The Fire Is Mine


(Nightmare Records)


Reviewed by : Kelley Simms

Rating : 7.0



For a US band, Floridian female-fronted SEVEN KINGDOMS
exude a distinct Euro-power metal flavor on its third full-length
release, The Fire Is Mine. Music wise, being compared to ICED EARTH,
HELLOWEEN
and BLIND GUARDIAN is not far off-base. The powerful and
crystalline vocals of Sabrina Valentine, plus the twin axe attack of
Camden Cruz and Kevin Byrd is the band’s specialty. Originally, Seven
Kingdoms began with a male vocalist complete with growling vocals, but
the band’s sound slowly started to define itself after Valentine joined.
Produced by the legendary Jim Morris at Morrisound Studios, the album
has a punchy sound with the guitars up front, but not overpowering. The
power/thrash riffs, epic choirs, soaring melodies and dual guitar
harmonies all blend well with Valentine’s vocals and the fantasy-themed
songs are well-composed. Fans who tend to shun away from female-fronted
metal acts will probably not be swayed into thinking otherwise from
listening to The Fire is Mine. As good as Valentine’s voice fits the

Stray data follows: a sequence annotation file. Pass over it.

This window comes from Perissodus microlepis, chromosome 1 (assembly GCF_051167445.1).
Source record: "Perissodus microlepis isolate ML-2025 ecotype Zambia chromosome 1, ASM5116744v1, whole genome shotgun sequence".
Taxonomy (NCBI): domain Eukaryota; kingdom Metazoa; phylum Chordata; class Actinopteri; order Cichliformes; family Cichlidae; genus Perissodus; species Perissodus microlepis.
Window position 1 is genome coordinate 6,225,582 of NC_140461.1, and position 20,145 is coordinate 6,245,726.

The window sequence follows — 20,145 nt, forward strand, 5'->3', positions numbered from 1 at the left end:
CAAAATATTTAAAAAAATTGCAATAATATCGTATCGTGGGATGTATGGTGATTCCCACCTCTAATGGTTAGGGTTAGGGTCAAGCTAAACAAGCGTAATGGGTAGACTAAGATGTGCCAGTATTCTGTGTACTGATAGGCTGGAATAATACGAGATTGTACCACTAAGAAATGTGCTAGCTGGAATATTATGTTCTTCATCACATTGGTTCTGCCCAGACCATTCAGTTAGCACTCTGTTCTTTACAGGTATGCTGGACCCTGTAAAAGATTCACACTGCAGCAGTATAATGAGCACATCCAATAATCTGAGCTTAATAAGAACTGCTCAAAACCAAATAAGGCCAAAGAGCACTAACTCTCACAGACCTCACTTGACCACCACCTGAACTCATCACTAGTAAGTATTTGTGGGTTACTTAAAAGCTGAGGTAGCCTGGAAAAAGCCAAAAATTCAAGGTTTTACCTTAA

band’s overall sound, it is an acquired taste and sounds a bit nasally.
The music is mostly standard Euro power metal fare and becomes a little
bit too predictable. Unless you’re already a fan of this style, then
Seven Kingdoms probably won’t lure any new recruits.

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MessageSujet: Re: Chroniques Albums   Lun 3 Déc - 17:31


MACHINE HEAD


Machine Fucking Head


(Roadrunner)


Reviewed by : Mark Gromen

Rating : 8.0



Sly timing, getting this in the “stores” as the band
embarks on a North American tour! All the DETHKLOK kiddies who enjoy the
Head’s performance can pick up a copy at the merch booth! The audio was
recorded during the Oakland, CA outfit’s last UK trek
(founder/vocalist/guitarist Rob Flynn offers shoutouts to Manchester,